The Tent Designer

The only time we met was for a brief conversation. We stood by his tent and spoke, and although I didn’t see him again, his tent remained and was occupied by others. I mad sure I asked him his name, which was Aqil.

When I asked his name, it was as though I opened the window on a speeding car. Maybe he hadn’t had to introduce himself to someone in a while. He told me about his story.

He was a large man who didn’t fit in his shoes or trousers, and he came to me to ask if I could find better fitting clothes. I had been running between tasks, and when he stopped me, my energy level was clearly above his. I explained the process and difficulty of getting clothes, and pressed for the conversation to end. His tone slowed me down, his voice was soft and my feet stopped moving.

After he explained that his feet didn’t fit into his shoes, he pointed to his tent. We don’t give out tents just for people complaining about crowding in their tent, even though his size implied it was a real concern.

After he gave his name, he pointed to the area of the camp where a large white UNHCR tent had once been. It had been the best tent in the camp, but I don’t know why it disappeared. UNHCR didn’t give it to us; they weren’t involved in giving accommodation to refugees in Idomeni. We had bought it from someone else.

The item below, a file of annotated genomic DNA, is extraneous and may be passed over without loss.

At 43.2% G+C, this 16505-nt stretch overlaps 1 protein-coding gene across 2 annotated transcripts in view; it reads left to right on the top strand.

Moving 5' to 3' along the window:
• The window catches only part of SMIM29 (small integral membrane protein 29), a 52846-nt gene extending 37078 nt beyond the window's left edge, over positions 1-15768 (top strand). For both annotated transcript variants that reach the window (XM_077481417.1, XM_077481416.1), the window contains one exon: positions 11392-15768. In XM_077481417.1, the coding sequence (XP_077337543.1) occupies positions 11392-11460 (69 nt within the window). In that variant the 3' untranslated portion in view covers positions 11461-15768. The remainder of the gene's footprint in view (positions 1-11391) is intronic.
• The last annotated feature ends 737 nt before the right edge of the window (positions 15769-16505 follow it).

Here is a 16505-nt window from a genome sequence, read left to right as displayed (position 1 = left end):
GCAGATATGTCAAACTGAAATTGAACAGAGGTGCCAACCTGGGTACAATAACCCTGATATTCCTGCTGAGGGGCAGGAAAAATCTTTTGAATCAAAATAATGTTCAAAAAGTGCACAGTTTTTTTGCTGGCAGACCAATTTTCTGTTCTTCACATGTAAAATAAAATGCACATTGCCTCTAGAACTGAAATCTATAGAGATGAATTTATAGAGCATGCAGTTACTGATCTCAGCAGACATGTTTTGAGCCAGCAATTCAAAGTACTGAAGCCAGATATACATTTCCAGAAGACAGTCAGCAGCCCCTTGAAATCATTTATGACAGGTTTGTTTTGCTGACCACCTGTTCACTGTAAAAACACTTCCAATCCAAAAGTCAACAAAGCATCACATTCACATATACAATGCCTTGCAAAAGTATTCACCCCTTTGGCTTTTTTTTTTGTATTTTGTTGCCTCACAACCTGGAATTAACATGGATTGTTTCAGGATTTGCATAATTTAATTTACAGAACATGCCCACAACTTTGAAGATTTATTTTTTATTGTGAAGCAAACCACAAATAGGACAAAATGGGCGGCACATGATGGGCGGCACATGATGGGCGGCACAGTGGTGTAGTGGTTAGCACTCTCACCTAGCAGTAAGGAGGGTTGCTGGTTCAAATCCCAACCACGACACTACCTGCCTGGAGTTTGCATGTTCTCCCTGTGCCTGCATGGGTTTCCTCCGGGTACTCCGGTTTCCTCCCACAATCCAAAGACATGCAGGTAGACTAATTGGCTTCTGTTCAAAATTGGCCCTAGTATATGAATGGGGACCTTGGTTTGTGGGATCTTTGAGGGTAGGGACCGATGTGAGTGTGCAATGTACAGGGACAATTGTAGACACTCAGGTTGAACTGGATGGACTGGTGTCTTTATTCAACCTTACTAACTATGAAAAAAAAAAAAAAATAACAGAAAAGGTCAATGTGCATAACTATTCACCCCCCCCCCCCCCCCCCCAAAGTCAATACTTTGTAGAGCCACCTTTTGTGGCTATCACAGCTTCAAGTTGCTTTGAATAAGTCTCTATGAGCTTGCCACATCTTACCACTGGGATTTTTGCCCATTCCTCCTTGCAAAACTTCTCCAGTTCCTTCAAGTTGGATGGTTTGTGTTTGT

“I made that tent.”

“Cool.” I thought he meant he built it.

“Yes, I helped make it.”

“You made that tent? You designed it?”

“Yes, with UNHCR.”

I was astounded and impressed. I got a big grin on my face and pointed several times to the part of the camp where it had been. “You?” “Created it?” I said wow a couple times and he smiled.

“Where are you from?”


It was a question I asked everybody, if they didn’t ask me first. But his nationality was his past. He came from a moment of pride to the memory of his land. It was a downhill road. I could see it in his face.

“I had to leave. For family issues.”

His face shrunk. His mouth closed. His chin quivered. He looked above and past me. I pressed no further. In these cases, it’s best to focus only on the present. Talk of the past is often gruesome. Talk of the future is dark.

“I will try to get you your tent. And I won’t forget.” I patted my heart and his shoulder. I looked him in the eye for the last time.

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